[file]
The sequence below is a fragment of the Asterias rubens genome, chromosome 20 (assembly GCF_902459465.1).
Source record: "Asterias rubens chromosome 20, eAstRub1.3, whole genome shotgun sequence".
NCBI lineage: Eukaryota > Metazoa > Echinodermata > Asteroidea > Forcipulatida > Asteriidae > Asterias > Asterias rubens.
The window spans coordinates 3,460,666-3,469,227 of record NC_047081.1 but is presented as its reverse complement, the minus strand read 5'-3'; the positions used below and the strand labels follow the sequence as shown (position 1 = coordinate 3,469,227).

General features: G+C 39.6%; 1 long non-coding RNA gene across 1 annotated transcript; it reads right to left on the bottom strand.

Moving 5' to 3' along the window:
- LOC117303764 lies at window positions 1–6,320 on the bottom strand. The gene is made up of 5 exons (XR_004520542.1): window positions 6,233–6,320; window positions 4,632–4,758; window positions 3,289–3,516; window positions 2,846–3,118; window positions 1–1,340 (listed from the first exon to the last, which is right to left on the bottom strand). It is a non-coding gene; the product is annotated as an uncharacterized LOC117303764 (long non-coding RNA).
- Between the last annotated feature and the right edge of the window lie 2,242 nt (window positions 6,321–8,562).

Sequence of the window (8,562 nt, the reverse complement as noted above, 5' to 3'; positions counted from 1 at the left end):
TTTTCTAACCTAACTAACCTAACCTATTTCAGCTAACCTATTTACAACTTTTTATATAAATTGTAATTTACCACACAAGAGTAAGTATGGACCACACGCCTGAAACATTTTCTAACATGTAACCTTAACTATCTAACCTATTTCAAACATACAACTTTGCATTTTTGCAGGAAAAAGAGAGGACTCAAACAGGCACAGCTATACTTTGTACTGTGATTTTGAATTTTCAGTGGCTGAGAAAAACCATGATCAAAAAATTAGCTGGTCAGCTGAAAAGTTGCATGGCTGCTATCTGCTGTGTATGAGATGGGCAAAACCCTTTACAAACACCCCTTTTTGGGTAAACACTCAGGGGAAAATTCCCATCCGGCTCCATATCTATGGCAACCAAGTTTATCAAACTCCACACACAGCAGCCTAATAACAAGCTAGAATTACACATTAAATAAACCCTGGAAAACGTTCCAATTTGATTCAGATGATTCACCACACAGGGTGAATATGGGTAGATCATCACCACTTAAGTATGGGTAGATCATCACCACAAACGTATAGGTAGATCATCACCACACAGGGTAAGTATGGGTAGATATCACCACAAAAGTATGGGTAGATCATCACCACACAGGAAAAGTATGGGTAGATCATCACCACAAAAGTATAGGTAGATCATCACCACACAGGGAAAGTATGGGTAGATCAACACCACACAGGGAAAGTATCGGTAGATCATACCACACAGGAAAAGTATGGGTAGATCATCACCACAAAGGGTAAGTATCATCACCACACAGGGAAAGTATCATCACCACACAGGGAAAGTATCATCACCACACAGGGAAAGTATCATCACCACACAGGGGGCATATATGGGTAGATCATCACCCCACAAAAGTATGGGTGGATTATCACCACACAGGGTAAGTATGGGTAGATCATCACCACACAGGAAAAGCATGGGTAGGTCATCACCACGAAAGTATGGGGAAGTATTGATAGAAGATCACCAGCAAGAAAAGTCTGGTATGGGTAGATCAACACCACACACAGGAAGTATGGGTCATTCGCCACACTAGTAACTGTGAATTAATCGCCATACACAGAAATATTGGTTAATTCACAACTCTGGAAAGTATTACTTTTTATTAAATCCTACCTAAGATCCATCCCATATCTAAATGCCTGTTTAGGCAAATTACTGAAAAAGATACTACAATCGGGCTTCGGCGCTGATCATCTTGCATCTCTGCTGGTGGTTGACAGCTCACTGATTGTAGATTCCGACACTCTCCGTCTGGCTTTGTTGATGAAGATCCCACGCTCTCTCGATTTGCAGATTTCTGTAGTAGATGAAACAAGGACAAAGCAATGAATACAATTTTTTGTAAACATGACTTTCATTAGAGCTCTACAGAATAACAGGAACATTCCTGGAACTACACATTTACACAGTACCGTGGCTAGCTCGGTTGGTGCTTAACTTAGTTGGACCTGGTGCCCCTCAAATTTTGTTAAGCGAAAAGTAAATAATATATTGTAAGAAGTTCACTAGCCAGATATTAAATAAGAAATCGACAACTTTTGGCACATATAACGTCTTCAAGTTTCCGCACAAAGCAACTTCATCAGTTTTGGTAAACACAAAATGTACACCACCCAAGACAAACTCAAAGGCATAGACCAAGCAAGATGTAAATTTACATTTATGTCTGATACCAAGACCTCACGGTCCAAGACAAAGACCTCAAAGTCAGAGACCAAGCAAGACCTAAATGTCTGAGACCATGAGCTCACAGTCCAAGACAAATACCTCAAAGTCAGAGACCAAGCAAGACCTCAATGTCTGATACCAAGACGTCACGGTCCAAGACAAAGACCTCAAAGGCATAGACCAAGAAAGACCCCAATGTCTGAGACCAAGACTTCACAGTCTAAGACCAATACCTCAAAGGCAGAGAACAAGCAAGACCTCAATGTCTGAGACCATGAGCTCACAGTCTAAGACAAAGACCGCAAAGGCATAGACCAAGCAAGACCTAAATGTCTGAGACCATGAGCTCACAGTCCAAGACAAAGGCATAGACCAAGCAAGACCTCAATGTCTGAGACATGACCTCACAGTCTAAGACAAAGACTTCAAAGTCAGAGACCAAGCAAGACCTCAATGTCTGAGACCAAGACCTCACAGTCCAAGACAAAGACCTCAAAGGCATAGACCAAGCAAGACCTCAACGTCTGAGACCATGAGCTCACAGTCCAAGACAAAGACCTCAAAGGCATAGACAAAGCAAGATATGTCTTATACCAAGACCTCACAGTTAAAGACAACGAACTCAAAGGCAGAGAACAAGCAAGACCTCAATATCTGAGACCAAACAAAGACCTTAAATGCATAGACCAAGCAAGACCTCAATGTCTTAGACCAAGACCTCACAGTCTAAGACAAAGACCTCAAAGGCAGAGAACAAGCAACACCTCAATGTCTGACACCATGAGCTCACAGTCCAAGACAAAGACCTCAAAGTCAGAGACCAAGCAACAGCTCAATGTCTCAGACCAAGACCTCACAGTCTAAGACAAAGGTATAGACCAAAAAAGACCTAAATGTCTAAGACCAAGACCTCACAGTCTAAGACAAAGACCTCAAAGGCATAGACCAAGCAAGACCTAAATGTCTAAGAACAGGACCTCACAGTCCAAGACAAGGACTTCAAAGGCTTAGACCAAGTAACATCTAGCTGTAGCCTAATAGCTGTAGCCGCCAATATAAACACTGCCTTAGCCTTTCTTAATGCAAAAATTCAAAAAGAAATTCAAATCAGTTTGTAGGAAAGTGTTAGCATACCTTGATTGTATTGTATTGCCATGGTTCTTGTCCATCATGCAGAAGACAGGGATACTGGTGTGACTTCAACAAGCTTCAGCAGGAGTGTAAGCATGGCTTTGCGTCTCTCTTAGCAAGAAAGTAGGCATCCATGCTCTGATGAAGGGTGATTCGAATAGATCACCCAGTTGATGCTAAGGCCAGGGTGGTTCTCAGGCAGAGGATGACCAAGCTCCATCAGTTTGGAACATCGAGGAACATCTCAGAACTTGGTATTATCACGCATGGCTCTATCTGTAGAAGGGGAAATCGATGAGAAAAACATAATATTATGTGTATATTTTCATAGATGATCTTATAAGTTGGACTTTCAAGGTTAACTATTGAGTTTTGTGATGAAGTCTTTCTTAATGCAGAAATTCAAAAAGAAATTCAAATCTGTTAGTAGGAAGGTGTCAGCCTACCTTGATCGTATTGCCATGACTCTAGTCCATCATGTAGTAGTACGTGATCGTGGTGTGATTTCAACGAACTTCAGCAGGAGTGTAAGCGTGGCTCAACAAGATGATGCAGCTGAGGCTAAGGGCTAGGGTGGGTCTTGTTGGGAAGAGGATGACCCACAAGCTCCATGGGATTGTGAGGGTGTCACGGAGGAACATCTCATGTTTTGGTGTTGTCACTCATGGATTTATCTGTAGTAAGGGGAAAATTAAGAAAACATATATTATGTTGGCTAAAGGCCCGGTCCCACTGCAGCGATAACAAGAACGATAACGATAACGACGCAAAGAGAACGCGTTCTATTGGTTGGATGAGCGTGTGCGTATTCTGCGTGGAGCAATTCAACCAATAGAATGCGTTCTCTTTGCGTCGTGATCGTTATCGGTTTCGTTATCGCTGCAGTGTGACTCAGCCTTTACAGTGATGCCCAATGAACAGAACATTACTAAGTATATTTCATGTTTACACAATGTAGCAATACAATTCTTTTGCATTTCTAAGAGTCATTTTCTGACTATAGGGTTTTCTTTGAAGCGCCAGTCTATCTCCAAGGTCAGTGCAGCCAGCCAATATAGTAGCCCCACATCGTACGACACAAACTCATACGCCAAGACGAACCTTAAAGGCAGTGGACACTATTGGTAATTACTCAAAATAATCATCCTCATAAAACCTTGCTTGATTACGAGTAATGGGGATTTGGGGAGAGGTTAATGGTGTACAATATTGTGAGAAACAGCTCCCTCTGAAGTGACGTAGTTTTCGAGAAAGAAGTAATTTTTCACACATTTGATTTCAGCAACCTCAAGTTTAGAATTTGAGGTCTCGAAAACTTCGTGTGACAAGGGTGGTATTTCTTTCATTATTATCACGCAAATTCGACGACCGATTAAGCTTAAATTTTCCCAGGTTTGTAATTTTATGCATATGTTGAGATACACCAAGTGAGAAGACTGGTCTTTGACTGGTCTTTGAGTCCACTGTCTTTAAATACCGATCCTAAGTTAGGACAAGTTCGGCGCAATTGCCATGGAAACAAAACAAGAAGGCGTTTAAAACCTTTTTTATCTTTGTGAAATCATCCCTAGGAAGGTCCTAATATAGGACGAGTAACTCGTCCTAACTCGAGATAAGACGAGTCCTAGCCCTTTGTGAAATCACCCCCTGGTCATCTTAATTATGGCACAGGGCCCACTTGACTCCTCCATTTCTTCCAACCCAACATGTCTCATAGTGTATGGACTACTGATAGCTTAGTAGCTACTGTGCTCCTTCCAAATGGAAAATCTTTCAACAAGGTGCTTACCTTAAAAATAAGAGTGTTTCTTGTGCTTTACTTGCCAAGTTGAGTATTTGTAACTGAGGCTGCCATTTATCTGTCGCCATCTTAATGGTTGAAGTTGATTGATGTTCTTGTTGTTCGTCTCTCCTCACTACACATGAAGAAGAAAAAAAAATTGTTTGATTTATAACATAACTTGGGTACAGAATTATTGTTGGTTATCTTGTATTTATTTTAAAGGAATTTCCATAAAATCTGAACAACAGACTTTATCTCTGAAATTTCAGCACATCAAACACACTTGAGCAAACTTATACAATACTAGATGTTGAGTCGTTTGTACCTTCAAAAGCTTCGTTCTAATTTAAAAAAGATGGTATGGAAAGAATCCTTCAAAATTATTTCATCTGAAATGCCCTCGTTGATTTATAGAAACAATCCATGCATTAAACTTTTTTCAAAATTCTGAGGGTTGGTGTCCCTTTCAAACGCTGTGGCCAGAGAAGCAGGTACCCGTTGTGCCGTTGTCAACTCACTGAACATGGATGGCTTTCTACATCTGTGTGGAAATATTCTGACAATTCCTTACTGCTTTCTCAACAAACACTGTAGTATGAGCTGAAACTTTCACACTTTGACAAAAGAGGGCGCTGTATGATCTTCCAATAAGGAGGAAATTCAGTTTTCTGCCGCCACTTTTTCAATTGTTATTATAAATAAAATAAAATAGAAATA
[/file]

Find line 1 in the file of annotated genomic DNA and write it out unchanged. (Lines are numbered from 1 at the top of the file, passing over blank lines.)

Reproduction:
The sequence below is a fragment of the Asterias rubens genome, chromosome 20 (assembly GCF_902459465.1).